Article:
Any non-consensual vaginal, anal or oral penetration of the body of another person where the penetration is of a sexual nature, with any bodily part or with an object, as well as any other non-consensual acts of a sexual nature by the use of coercion, violence, threats, duress, ruse, surprise or other means, regardless of the perpetrator’s relationship to the victim. Causing another person to engage in non-consensual acts of a sexual nature with a third person is also considered as rape.
Consent refers to voluntary agreement as the result of a person’s free will. When the victim is a child below the age defined in national law as the age of consent, sexual intercourse with her or him constitutes rape.
In international legal regimes rape, is conceptualised as a violation of women’s human rights (UN General Assembly Resolution 48/104 based on the United Nations Universal Declaration of Human Rights); as a form of torture (practice of the European Court of Human Rights, based on the European Convention on Human Rights); as a war crime (Rome Statute of the International Criminal Court); and as a form of gender-based discrimination against women (Convention on the Elimination of All Forms of Discrimination against Women, CEDAW Committee’s General Recommendation No 19).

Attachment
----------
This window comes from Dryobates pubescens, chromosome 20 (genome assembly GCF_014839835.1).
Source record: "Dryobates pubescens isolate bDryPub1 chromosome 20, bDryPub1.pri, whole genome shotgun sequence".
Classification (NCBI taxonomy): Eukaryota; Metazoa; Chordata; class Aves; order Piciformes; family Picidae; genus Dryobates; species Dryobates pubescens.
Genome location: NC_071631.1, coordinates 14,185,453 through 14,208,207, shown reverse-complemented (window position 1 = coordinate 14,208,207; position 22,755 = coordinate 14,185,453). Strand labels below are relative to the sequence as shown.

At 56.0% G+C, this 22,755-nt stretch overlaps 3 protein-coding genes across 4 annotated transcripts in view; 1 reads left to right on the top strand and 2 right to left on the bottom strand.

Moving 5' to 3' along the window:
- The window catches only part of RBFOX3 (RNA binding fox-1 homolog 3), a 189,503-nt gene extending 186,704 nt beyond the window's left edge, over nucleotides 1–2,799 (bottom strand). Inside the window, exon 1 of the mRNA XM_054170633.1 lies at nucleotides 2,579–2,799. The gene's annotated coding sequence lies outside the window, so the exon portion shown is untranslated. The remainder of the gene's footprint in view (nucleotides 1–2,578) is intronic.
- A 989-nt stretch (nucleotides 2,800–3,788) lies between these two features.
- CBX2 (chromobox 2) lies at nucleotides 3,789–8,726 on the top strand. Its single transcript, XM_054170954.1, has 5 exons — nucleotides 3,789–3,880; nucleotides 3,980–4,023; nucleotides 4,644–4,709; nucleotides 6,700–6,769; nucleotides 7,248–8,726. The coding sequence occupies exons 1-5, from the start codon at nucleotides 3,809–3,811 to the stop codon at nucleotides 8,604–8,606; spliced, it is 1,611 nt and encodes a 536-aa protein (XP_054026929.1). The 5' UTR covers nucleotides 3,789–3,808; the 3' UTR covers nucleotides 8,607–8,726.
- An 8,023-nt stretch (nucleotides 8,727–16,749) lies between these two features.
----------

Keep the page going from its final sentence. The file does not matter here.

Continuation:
See also: victim; survivor
(1) European Commission (2010). Feasibility report to assess the possibilities, opportunities and needs to standardise national legislation on violence against women, violence against children and sexual orientation violence; (2) European Parliament, Policy Department C: Citizens’ Rights and Constitutional Affairs (2013). Overview of the Worldwide Best Practices for Rape Prevention and for Assisting Women Victims of Rape; (3) Council of Europe (2011). Convention on Preventing and Combating Violence against Women and Domestic Violence and its Explanatory Memorandum. Council of Europe Treaty Series No 210.